earrings don’t really compensate. Writing to Stˆsslova from Hukvaldy in
July 1924, the composer declared, ‘And K·t’a, you know, that was you beside
me. And that black Gypsy girl in my Diary of One Who Disappeared
that was especially you even more.’ Later, in April 1927, a year before his
death Jan·?ek wrote, ‘Wherever I am, I think to myself: you can’t want
anything else in life if you’ve got this dear, cheerful, black little
‘Gypsy girl’ of yours’.

At the time of The Diary’s composition, there was considerable
prejudice against the gypsy population in Moravia, and the cycle’s original
text had included political comments about the need for a gypsy homeland
(and indirect plea, perhaps, for a Czech homeland). Jan·?ek scholar Michael
Beckerman’s observations are instructive: ‘For centuries the Gypsies, hated
and reviled, nonetheless furnished material for myriad erotic fantasies,
becoming the dark tabula rasa on which all the base and sensual
fantasies of white society were projected.’ In 1918 the new country of
Czechoslovakia was formed, guaranteeing equal rights to all citizens –
including 20,000 gypsies: ‘far from being a harsh, disturbing or sinister
presence, the Gypsies at this time functioned as what we might call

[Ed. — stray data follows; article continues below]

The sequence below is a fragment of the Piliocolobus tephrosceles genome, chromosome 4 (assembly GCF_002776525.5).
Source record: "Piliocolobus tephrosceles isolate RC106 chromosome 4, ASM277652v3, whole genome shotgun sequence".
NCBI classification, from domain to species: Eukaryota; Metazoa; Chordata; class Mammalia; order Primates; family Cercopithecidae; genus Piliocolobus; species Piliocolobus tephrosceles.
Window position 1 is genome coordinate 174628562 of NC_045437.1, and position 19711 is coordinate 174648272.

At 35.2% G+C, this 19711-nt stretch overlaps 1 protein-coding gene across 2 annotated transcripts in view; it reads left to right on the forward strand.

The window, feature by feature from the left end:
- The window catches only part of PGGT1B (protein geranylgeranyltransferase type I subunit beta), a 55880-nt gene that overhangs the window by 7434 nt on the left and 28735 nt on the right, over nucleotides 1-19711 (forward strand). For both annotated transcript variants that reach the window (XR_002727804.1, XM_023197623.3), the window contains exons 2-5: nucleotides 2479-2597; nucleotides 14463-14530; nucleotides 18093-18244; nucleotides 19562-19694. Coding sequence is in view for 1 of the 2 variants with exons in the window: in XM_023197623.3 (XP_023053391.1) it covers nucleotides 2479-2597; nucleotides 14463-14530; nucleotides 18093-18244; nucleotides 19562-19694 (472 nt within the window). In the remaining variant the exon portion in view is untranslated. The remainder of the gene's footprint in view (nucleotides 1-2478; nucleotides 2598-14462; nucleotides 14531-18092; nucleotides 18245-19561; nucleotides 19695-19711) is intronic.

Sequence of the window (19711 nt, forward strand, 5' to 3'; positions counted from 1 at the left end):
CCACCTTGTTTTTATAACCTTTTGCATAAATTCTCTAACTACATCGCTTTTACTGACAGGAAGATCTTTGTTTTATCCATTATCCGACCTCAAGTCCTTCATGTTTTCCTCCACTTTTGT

“orientalism from within”, an exotic symbol of freedom, passion and
improvisation.’ Van Hove almost completely ignores, or destroys, this –
surely fundamental – dimension of the work.

At the close of van Hove’s realisation, the seated figure of Wim van der
Grijn reads and then burns his letters to Stˆsslova, dropping the flaming
pages into a waste-paper bin. His unfulfilled dreams now ashes, he climbs
into the small bed, presumably ready for death. But, The Diary
ends in defiance and hope, not despair. Originally the vocal climax came in
song 14, the height of JanÌ?ek’s desolation and hopelessness, “Oh what have
I lost!” But, Jan·?ek’s revisions shifted the emotional peak to the final
song, which rises to a top C: “All that is left is for me to say goodbye
forever.” And, with a farewell to his father, mother and little sister,
“the apple of my eye”, JanÌ?ek departs: “Zefka is waiting for me with our
son in her arms!”

Van Hove’s staging is refined where it could be raw; elegant where it could
be elemental. He denies us intimacy, immediacy – an intensity, recalling
the string quartets, which draws us into the stories the composer tells,
whether fictional or autobiographical. And, he denies us the hope and
consolation that Jan·?ek’s final song exudes.

Claire Seymour

The Diary of One Who Disappeared
: Leoö Jan·?ek and Annelies Van Parys

Tenor – Ed Lyon, Zefka – Marie Hamard, Actor – Wim van der Grijn; Director
– Ivo van Hove, Set/lighting designer – Jan Versweyveld, Costume designer –
An d’Huys, Dramaturg – Krystian Lada.

Linbury Theatre, Royal Opera House, London; Wednesday 5th June

product_title=The Diary of One Who Disappeared: Linbury Theatre, Royal Opera House
product_by=A review by Claire Seymour
product_id=Above: Wim van der Grijn, Ed Lyon and Marie Hamard

Photo credit: Jan Versweyveld